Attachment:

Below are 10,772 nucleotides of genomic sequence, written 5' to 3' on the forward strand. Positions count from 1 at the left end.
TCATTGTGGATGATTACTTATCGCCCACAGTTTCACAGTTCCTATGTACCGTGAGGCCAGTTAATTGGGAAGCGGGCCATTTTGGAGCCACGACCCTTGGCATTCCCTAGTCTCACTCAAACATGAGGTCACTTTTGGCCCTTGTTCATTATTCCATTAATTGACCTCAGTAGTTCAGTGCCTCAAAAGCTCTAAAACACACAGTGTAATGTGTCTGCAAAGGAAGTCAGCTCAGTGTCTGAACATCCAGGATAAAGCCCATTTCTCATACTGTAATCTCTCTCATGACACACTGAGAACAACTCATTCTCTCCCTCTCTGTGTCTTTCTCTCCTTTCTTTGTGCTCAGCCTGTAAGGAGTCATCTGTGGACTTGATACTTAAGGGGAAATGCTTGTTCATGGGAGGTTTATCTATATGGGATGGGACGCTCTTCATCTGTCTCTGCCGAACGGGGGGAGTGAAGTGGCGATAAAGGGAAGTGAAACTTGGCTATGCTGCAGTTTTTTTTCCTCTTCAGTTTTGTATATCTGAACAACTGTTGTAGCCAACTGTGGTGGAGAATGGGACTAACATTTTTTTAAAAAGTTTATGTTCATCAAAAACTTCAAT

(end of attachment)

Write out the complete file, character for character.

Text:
Below are 10,772 nucleotides of genomic sequence, written 5' to 3' on the forward strand. Positions count from 1 at the left end.
TCATTGTGGATGATTACTTATCGCCCACAGTTTCACAGTTCCTATGTACCGTGAGGCCAGTTAATTGGGAAGCGGGCCATTTTGGAGCCACGACCCTTGGCATTCCCTAGTCTCACTCAAACATGAGGTCACTTTTGGCCCTTGTTCATTATTCCATTAATTGACCTCAGTAGTTCAGTGCCTCAAAAGCTCTAAAACACACAGTGTAATGTGTCTGCAAAGGAAGTCAGCTCAGTGTCTGAACATCCAGGATAAAGCCCATTTCTCATACTGTAATCTCTCTCATGACACACTGAGAACAACTCATTCTCTCCCTCTCTGTGTCTTTCTCTCCTTTCTTTGTGCTCAGCCTGTAAGGAGTCATCTGTGGACTTGATACTTAAGGGGAAATGCTTGTTCATGGGAGGTTTATCTATATGGGATGGGACGCTCTTCATCTGTCTCTGCCGAACGGGGGGAGTGAAGTGGCGATAAAGGGAAGTGAAACTTGGCTATGCTGCAGTTTTTTTTCCTCTTCAGTTTTGTATATCTGAACAACTGTTGTAGCCAACTGTGGTGGAGAATGGGACTAACATTTTTTTAAAAAGTTTATGTTCATCAAAAACTTCAAT